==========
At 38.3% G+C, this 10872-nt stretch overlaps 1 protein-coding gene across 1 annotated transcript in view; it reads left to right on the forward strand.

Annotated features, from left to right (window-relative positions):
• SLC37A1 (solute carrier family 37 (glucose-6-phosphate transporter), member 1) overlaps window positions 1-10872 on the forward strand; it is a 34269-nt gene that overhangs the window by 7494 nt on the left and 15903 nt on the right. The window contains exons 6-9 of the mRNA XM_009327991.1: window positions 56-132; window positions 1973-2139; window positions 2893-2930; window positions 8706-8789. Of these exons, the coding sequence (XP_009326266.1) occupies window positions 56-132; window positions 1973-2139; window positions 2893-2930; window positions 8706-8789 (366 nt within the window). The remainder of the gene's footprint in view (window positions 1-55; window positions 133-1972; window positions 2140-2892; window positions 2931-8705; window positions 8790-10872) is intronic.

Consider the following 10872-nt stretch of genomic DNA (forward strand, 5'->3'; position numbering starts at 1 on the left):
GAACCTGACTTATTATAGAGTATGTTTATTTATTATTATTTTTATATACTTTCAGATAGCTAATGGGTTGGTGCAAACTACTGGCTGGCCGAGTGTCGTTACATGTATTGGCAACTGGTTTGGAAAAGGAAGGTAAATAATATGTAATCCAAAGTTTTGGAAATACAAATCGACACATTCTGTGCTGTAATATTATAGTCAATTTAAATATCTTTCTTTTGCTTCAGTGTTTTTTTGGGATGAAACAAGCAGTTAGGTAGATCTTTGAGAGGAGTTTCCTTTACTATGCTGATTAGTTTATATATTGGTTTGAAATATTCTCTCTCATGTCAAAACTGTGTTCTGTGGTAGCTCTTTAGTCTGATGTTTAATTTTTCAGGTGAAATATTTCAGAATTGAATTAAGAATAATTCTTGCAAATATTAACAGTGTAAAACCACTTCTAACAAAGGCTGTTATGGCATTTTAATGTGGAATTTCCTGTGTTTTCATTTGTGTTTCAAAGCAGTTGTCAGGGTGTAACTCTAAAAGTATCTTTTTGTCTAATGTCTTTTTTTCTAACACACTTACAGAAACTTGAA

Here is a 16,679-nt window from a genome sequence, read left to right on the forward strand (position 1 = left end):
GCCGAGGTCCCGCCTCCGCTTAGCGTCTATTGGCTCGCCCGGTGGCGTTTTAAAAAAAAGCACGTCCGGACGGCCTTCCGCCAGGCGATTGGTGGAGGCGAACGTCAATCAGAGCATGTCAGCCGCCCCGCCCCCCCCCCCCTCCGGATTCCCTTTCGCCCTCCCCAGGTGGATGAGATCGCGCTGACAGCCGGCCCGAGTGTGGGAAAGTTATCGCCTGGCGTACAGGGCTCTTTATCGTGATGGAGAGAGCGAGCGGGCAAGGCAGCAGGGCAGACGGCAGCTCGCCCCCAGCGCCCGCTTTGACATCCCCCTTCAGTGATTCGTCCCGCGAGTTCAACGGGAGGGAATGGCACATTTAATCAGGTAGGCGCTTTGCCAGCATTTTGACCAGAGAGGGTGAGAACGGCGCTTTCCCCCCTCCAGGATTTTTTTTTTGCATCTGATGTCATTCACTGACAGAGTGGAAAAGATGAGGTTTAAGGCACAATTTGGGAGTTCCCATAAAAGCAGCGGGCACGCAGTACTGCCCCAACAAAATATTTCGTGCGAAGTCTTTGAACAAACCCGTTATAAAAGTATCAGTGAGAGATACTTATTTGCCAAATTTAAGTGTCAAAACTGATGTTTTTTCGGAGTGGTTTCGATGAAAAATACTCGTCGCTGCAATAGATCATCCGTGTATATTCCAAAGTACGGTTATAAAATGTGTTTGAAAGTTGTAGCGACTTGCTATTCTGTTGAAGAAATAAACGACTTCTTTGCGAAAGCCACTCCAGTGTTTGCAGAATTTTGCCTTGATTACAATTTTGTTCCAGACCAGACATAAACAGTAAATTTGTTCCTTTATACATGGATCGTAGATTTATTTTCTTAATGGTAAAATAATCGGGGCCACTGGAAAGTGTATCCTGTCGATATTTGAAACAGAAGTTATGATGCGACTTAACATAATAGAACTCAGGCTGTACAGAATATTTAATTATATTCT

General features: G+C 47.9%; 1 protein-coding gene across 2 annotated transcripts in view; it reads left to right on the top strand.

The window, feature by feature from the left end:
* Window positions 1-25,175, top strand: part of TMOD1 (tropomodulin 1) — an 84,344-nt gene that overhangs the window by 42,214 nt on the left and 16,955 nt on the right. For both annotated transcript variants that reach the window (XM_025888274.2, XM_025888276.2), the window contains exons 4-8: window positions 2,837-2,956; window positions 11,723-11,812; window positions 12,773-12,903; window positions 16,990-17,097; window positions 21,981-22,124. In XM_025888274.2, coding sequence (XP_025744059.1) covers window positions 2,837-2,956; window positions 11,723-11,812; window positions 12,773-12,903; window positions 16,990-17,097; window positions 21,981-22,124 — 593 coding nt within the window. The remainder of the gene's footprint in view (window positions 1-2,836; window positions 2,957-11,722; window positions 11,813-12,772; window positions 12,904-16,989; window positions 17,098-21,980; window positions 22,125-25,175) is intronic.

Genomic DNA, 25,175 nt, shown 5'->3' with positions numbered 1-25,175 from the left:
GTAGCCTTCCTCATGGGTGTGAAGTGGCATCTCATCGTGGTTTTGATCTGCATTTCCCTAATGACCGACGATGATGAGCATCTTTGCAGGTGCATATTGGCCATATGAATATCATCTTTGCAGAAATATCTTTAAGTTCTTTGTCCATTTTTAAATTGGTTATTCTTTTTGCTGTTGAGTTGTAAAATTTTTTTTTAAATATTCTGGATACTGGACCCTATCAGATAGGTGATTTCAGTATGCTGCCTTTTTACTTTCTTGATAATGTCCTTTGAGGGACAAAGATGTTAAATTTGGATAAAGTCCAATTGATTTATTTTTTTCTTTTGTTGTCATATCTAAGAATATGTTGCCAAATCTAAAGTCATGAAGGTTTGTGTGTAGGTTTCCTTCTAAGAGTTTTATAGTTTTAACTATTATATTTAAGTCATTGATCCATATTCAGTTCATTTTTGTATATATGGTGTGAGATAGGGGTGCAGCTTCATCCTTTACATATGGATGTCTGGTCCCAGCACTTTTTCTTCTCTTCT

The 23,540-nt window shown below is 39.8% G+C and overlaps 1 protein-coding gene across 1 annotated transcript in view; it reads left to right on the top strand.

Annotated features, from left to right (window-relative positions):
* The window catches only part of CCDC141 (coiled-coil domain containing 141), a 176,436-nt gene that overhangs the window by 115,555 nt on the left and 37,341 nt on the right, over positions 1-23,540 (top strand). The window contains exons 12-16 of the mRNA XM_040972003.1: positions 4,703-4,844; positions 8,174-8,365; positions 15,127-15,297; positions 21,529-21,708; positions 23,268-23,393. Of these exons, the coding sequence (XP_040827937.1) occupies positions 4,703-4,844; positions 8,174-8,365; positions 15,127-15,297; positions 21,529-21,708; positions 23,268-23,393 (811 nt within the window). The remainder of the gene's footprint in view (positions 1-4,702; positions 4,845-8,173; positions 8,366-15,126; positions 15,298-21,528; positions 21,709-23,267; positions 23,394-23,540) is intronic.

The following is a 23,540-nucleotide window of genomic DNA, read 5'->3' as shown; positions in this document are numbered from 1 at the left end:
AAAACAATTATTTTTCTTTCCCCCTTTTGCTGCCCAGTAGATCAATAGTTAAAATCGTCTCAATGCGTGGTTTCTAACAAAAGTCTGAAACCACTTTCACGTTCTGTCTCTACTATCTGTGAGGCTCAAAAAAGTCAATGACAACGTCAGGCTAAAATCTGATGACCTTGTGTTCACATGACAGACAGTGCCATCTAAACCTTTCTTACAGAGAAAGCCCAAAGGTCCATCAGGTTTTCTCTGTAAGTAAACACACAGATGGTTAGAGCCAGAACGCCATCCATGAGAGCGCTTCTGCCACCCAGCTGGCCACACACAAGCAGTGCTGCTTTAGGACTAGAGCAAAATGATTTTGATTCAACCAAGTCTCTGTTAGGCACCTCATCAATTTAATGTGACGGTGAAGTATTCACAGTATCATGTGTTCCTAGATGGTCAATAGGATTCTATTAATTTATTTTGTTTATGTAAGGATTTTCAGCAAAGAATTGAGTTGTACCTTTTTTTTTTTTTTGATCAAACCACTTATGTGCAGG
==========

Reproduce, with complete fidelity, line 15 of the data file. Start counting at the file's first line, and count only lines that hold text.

* The window catches only part of CCDC141 (coiled-coil domain containing 141), a 176,436-nt gene that overhangs the window by 115,555 nt on the left and 37,341 nt on the right, over positions 1-23,540 (top strand). The window contains exons 12-16 of the mRNA XM_040972003.1: positions 4,703-4,844; positions 8,174-8,365; positions 15,127-15,297; positions 21,529-21,708; positions 23,268-23,393. Of these exons, the coding sequence (XP_040827937.1) occupies positions 4,703-4,844; positions 8,174-8,365; positions 15,127-15,297; positions 21,529-21,708; positions 23,268-23,393 (811 nt within the window). The remainder of the gene's footprint in view (positions 1-4,702; positions 4,845-8,173; positions 8,366-15,126; positions 15,298-21,528; positions 21,709-23,267; positions 23,394-23,540) is intronic.